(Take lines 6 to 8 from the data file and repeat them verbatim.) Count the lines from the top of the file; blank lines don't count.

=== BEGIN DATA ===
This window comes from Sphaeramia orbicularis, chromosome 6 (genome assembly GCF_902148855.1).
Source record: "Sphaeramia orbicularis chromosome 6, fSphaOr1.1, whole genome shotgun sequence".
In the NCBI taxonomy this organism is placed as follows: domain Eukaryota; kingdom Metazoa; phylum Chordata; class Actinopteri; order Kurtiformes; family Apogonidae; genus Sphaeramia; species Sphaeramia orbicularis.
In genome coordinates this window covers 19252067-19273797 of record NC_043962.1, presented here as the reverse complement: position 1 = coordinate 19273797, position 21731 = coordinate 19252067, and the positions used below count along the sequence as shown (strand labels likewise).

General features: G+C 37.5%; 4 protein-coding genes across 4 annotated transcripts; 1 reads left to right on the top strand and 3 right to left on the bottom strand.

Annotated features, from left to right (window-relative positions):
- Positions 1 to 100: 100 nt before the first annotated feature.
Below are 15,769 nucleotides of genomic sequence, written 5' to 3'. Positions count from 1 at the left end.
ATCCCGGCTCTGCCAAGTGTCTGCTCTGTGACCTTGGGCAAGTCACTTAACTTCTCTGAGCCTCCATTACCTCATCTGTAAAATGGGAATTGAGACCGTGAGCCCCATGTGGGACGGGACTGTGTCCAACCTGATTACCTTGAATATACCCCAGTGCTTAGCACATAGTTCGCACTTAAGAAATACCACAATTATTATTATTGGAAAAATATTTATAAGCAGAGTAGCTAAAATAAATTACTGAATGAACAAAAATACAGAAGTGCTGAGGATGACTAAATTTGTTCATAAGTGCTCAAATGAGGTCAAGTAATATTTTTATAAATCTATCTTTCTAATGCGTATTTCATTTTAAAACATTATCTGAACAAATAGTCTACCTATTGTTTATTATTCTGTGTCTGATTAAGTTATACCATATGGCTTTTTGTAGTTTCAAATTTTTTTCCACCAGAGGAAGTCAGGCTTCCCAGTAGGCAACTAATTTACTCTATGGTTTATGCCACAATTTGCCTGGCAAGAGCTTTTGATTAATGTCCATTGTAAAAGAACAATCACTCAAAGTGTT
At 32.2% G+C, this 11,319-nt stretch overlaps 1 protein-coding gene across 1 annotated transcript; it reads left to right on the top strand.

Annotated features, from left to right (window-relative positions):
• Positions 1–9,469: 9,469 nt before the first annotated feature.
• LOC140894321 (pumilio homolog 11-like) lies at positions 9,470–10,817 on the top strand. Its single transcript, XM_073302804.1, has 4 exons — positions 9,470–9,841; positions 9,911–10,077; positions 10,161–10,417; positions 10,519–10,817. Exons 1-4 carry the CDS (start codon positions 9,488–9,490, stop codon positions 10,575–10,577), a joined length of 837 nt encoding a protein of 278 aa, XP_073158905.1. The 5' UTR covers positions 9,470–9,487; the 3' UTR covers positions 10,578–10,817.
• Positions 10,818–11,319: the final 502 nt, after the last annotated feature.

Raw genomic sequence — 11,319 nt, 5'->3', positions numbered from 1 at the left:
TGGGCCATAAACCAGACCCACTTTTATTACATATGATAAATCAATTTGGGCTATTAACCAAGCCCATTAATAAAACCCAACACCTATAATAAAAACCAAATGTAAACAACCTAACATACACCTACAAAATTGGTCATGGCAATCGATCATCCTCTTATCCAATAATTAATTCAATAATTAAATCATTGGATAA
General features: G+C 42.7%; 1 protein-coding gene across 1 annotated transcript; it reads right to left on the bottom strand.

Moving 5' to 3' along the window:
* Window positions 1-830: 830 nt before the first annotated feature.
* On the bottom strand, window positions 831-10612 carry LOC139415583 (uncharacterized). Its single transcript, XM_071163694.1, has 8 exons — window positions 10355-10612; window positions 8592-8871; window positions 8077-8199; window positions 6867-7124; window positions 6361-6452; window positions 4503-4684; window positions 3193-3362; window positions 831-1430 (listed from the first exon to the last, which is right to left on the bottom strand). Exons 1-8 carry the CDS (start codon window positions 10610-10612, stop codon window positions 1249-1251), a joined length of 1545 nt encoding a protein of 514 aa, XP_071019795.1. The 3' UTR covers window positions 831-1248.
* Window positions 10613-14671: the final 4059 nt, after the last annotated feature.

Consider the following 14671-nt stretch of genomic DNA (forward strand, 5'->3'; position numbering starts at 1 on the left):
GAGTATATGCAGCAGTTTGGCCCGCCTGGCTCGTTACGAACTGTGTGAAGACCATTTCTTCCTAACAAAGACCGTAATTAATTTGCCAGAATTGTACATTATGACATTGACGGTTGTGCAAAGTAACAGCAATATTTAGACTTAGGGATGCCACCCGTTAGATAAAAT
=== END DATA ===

Annotated features, from left to right (window-relative positions):
- Positions 1 to 100: 100 nt before the first annotated feature.
Below are 15,769 nucleotides of genomic sequence, written 5' to 3'. Positions count from 1 at the left end.